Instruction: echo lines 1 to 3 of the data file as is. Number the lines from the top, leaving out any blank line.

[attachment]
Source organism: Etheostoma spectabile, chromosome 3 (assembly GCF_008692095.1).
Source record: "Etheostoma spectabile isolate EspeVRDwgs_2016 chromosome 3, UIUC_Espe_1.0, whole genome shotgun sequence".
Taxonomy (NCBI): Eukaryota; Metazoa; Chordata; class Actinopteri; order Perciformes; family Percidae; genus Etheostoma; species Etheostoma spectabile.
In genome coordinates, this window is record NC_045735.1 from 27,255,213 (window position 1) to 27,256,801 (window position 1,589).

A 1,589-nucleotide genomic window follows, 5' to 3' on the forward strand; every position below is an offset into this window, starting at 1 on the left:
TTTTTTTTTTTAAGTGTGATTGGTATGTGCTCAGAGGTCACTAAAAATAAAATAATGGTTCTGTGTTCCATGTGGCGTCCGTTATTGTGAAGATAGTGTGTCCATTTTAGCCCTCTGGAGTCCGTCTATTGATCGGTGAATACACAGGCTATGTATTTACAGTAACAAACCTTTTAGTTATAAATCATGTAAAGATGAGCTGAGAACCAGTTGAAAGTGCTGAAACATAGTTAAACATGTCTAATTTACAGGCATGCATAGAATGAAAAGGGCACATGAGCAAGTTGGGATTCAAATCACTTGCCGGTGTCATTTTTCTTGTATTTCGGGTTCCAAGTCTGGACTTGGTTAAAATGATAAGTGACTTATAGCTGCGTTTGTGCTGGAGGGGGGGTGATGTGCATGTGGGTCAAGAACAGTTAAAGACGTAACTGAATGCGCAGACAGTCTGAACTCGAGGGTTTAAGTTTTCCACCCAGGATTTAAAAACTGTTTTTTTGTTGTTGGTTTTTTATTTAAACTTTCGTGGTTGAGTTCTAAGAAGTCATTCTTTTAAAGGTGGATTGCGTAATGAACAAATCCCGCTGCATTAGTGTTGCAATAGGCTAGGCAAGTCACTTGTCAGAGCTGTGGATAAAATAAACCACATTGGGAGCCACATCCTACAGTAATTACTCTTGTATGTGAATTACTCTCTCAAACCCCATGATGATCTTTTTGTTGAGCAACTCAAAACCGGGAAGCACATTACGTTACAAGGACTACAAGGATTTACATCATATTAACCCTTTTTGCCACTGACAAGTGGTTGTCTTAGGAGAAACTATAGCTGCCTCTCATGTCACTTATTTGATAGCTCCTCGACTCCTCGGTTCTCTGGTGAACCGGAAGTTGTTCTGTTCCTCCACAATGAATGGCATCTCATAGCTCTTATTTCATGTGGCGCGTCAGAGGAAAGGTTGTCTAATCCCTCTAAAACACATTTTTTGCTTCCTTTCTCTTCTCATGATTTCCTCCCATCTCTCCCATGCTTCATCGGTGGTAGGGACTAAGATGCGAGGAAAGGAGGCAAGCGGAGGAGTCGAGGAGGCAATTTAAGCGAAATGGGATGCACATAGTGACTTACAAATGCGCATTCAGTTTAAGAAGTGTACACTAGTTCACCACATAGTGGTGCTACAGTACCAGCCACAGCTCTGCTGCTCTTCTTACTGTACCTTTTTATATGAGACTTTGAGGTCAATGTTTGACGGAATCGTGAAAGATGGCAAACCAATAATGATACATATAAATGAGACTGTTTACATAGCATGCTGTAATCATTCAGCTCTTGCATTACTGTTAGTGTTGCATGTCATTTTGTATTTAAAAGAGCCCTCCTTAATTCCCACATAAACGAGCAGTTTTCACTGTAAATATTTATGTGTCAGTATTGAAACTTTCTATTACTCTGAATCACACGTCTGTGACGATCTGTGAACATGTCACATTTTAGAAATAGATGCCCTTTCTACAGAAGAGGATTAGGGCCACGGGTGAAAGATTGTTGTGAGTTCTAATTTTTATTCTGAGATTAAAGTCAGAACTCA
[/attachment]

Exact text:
Source organism: Etheostoma spectabile, chromosome 3 (assembly GCF_008692095.1).
Source record: "Etheostoma spectabile isolate EspeVRDwgs_2016 chromosome 3, UIUC_Espe_1.0, whole genome shotgun sequence".
Taxonomy (NCBI): Eukaryota; Metazoa; Chordata; class Actinopteri; order Perciformes; family Percidae; genus Etheostoma; species Etheostoma spectabile.